T in the Park review: Disclosure, King Tut’s Tent

As an avowedly mainstream pop act with their roots in dance music, Disclosure are hardly novel fare at T In The Park.

Picture: Greg Macvean

But Guy and Howard Lawrence have been singled out for special praise by a music press starved of credible alternatives: their high-spec hybrid of polished UK garage and crystalline vocalists is a much smoother tonic than the cement-mixer subtlety of David Guetta’s Eurodance, or the screeching EDM of the equally popular Skrillex.

Though Disclosure are not quite on a par with either two where the bean-counters are concerned, the attendance at King Tut’s would suggest otherwise - lines of people snake out from every entrance long after the start of the gig, slowly wriggling into what little space remains inside.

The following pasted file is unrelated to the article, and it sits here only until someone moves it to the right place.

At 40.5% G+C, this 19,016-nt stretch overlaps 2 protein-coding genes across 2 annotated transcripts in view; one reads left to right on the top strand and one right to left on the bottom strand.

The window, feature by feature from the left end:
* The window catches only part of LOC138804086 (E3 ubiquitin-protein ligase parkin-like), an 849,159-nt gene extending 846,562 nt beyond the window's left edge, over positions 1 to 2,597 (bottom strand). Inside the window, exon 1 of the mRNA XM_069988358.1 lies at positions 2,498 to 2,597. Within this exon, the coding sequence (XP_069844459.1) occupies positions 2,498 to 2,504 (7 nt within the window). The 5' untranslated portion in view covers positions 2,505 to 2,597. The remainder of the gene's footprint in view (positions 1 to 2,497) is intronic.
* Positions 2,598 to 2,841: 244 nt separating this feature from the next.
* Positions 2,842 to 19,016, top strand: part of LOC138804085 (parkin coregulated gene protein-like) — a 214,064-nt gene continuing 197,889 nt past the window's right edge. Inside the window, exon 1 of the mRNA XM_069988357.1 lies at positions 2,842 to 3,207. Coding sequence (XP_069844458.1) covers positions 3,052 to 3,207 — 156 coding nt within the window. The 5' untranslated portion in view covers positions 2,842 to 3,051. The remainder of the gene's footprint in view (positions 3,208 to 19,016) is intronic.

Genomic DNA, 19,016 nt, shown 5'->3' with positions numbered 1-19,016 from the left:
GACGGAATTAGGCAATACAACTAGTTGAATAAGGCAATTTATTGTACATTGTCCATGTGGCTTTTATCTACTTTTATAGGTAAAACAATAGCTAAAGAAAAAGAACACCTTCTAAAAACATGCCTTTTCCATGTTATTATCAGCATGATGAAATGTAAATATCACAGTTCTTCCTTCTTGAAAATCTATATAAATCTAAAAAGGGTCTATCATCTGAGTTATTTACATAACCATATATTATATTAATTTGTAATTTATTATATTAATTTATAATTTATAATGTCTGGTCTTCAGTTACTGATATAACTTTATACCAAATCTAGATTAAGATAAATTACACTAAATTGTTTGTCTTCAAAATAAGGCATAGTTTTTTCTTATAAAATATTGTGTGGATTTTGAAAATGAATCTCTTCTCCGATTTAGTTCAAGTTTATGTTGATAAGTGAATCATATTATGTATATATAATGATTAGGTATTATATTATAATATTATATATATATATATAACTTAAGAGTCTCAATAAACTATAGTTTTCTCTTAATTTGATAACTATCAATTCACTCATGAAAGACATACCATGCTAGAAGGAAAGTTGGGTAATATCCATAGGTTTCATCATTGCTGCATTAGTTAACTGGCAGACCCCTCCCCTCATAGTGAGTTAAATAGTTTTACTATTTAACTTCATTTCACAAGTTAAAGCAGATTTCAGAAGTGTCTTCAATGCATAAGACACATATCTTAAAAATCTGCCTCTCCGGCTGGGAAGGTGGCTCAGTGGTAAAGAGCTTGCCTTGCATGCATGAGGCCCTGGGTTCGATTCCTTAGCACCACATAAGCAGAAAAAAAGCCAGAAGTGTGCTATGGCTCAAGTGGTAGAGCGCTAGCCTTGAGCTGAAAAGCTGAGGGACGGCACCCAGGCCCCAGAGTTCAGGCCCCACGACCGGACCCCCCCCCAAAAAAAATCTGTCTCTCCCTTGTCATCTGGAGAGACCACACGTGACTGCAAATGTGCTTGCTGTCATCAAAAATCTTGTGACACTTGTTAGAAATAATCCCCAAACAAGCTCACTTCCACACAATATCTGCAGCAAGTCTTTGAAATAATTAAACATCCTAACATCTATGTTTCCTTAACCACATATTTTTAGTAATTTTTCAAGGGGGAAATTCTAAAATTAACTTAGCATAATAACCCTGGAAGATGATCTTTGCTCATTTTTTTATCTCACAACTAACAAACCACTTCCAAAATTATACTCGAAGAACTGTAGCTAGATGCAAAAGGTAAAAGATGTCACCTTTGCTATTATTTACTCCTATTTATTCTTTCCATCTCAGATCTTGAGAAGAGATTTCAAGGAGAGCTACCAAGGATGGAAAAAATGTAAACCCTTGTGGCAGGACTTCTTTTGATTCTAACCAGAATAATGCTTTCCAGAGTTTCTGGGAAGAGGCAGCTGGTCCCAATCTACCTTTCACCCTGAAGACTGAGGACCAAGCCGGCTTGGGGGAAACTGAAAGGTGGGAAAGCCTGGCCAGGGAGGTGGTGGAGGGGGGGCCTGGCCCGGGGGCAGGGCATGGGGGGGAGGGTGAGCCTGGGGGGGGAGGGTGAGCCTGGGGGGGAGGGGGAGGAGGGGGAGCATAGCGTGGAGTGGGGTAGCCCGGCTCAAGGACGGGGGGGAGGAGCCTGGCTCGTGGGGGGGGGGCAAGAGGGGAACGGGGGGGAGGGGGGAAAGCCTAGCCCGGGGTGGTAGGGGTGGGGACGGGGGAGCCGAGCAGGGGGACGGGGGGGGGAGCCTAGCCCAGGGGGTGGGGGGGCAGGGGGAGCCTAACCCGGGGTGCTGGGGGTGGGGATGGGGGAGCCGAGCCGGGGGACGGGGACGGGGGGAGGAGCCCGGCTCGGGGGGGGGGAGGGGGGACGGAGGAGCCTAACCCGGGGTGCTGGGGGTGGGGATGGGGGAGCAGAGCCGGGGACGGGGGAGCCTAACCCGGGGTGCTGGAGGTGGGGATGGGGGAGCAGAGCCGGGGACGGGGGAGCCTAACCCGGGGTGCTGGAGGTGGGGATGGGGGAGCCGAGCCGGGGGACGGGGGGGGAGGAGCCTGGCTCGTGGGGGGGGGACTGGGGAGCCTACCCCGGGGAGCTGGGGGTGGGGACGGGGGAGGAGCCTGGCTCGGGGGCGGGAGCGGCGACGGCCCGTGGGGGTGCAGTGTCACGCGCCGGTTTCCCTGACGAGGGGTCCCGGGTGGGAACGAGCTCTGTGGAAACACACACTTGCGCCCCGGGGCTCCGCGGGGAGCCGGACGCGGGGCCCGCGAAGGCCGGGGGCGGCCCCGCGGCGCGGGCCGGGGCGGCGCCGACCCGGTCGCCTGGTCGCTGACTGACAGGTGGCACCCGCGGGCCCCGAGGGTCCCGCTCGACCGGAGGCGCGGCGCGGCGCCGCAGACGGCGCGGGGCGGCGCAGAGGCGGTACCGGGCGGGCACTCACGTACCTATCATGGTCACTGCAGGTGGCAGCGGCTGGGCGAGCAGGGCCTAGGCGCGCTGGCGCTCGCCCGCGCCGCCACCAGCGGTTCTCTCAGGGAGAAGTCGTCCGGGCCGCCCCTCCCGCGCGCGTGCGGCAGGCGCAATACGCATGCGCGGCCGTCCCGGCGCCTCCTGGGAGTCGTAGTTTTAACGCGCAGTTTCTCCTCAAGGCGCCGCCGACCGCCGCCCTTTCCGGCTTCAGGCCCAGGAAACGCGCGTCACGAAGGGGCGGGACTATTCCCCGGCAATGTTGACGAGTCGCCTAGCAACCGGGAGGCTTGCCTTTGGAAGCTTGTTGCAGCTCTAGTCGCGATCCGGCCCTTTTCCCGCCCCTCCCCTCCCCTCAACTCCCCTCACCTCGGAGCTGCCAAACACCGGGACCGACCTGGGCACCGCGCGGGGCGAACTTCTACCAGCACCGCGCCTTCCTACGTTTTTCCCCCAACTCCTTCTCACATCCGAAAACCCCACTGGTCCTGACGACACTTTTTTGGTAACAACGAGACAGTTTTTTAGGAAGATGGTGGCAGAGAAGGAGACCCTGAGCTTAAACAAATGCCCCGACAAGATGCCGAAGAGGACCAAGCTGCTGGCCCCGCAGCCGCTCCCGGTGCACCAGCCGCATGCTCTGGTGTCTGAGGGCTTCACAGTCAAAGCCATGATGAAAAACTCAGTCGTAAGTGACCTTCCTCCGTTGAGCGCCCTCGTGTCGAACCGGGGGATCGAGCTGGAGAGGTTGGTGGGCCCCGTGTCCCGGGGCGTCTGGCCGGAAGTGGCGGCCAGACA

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Opting to showcase their own material via a live set over a DJ set-up (though it’s difficult to see what creative advantage this affords them beyond the ability to shout “T In The Park!” at every interval), the brothers foreground their poppiest material, much of which is sung back to them by a youthful, exuberant crowd in full voice. Whatever the limits of a show largely devoid of personality, they’re going to need a bigger tent next year.